Gershwin | Bizet
Paweł Kowalski – grand piano
Jerzy Semkow Polish Sinfonia Iuventus Orchestra
Mirosław Jacek Błaszczyk – conductor
George Gershwin – Piano Concerto in F Major [31′] intermission
Georges Bizet – Suite No 1 from L’Arlésienne [17′] Georges Bizet – Suite No 2 from L’Arlésienne [18′]
The life of a piece of incidental music is often ephemeral – it does not outlast the run of a specific theatrical play for which it was written. Yet there are some exceptions from this rule. L’Arlésienne (also known as The Girl from Arles) is a play based on a novel by an eminent French writer Alphonse Daudet, an eulogist of beauty and the culture of Provence. It tells a melodramatic story of obsessive love of a young man called Fédéri for a mystery lady from Arles, who may be a figment of his imagination, but makes him neglect the feelings of his betrothed, Vivette. During the Paris première in 1872, the composer himself played the score (consisting of as many as 27 numbers)… on the harmonium. After the play’s fiasco, he arranged four particularly impressive fragments for an orchestra, featuring, inter alia, themes from Provençal folk music. After Bizet’s premature death, his friend, Ernest Guiraud, collated the second suite on the basis of surviving drafts. In time, both spectacular and colourful cycles turned out to be a major success and built up fame of the author, who had died at 37 in poverty, grief-stricken and with a sense that he had been completely underrated…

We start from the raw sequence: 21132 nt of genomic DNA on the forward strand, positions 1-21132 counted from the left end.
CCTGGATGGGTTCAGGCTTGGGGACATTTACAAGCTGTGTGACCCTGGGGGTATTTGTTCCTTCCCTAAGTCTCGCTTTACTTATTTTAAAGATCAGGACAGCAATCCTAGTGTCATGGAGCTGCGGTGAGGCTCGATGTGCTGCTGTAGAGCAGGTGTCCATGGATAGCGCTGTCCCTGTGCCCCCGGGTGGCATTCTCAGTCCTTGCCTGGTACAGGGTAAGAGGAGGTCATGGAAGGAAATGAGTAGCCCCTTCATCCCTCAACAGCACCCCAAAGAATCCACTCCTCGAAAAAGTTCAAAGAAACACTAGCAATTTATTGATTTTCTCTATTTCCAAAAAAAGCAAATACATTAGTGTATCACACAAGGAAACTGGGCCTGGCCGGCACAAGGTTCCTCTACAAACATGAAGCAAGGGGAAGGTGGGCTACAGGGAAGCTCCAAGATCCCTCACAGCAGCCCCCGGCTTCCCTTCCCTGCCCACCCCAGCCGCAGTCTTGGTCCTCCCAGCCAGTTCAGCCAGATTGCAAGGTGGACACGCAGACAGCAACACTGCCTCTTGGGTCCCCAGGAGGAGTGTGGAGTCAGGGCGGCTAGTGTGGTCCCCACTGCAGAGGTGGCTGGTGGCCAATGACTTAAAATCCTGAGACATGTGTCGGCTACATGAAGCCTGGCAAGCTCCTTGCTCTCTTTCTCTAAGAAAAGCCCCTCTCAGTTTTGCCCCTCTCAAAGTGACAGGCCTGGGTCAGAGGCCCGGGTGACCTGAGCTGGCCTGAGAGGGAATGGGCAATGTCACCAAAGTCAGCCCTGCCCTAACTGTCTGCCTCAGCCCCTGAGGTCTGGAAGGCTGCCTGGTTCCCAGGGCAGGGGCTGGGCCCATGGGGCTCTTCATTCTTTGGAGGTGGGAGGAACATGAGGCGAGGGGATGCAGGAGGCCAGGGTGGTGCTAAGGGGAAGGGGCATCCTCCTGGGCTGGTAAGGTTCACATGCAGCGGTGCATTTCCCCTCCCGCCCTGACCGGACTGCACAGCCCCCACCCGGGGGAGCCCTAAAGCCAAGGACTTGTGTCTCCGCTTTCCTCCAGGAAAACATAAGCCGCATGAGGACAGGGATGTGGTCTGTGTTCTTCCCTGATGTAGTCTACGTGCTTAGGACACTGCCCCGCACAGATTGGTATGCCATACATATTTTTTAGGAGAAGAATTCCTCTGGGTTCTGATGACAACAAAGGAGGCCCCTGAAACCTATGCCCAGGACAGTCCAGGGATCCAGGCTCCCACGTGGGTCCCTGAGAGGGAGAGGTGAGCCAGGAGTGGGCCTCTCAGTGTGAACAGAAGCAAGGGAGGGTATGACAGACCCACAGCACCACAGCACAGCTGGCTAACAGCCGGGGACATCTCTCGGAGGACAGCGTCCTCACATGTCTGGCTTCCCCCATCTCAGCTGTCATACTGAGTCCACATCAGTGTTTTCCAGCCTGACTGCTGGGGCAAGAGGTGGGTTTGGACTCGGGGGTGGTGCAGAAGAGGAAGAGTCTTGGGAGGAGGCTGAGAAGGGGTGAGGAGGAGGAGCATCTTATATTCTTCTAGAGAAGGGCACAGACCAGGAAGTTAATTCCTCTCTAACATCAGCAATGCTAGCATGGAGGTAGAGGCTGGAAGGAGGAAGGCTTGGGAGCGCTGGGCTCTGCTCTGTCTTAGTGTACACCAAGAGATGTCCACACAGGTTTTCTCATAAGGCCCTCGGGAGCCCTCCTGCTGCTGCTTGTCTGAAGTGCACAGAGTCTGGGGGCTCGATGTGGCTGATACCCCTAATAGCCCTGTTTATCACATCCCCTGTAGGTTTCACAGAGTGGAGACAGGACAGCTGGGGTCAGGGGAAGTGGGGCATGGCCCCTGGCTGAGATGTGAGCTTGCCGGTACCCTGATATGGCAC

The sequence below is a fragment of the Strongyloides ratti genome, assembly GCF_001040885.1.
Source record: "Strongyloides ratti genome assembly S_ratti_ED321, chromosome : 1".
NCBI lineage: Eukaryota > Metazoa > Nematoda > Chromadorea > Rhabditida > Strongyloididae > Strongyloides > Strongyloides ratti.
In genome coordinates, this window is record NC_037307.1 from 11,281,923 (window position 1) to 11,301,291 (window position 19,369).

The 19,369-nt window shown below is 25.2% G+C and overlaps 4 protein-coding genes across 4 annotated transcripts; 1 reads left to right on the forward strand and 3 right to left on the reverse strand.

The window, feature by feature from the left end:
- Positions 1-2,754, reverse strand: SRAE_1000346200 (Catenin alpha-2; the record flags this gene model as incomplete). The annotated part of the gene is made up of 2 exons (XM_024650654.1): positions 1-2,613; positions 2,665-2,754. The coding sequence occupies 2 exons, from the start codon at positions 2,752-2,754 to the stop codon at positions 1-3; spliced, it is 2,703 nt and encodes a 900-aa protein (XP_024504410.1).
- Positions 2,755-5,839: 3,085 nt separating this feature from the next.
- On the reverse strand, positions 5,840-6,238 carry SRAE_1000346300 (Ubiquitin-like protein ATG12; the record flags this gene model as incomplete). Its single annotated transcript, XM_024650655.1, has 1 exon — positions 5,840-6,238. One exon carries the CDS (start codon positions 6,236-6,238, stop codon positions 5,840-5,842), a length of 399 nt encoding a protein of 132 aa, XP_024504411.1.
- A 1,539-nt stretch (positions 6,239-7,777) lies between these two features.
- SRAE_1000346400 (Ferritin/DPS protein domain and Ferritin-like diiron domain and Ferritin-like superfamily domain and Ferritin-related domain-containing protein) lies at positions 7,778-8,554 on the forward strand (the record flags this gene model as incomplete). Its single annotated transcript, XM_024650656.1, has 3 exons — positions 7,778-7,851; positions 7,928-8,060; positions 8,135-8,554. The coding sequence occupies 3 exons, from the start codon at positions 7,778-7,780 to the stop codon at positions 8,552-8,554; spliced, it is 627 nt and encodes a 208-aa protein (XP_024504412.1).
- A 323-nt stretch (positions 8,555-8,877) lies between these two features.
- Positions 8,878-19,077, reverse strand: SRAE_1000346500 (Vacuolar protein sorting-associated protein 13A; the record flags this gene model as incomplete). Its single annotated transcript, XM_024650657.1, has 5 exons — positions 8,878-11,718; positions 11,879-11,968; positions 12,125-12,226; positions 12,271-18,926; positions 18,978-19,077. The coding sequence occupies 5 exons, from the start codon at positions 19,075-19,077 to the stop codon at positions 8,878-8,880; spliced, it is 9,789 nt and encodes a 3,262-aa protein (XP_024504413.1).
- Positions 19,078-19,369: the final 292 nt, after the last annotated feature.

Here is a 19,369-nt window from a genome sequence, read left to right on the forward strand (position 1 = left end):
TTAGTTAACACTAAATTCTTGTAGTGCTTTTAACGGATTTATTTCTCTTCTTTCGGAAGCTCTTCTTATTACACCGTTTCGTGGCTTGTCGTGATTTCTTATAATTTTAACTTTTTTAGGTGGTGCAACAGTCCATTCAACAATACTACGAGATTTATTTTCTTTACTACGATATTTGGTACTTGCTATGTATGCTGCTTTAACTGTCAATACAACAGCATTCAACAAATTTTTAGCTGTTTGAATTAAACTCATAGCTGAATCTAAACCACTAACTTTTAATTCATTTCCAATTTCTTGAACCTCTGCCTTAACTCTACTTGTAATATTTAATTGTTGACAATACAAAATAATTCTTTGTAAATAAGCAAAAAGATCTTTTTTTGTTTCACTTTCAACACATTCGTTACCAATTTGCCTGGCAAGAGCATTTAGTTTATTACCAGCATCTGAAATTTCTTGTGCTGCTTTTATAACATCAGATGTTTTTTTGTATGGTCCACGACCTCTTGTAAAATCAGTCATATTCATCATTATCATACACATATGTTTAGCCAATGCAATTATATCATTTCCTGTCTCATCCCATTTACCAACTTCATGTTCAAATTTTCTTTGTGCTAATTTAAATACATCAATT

With the American composer George Gershwin, Bizet shared both his first name and nearly the same age at which both authors, all too soon, died – yet the similarities end here. Gershwin rose quickly to fame and recognition as a composer who, in an original approach, introduced elements of jazz into his symphonic and operatic music. This is also a characteristic of his Concerto in F Major, composed (1925) right after the immensely successful Rhapsody in Blue. In the intervening period of just one year between the two works, Gershwin’s talent and skills developed remarkably – the new piece, orchestrated by the author himself, is also a proof of excellent knowledge of form and facture, which was appreciated by both the audience and the critics, but also by pianists, who often include it in their repertoires.
The concerto will be performed by Paweł Kowalski, a recognised Polish pianists with a significant repertoire, ranging from the 18th to the 21st century; the conductor of the night will be Mirosław Jacek Błaszczyk, for many years the artistic director of the Polish Sinfonia Iuventus Orchestra, and presently the artistic director of the Silesian Philharmonic in Katowice. [by Piotr Maculewicz]
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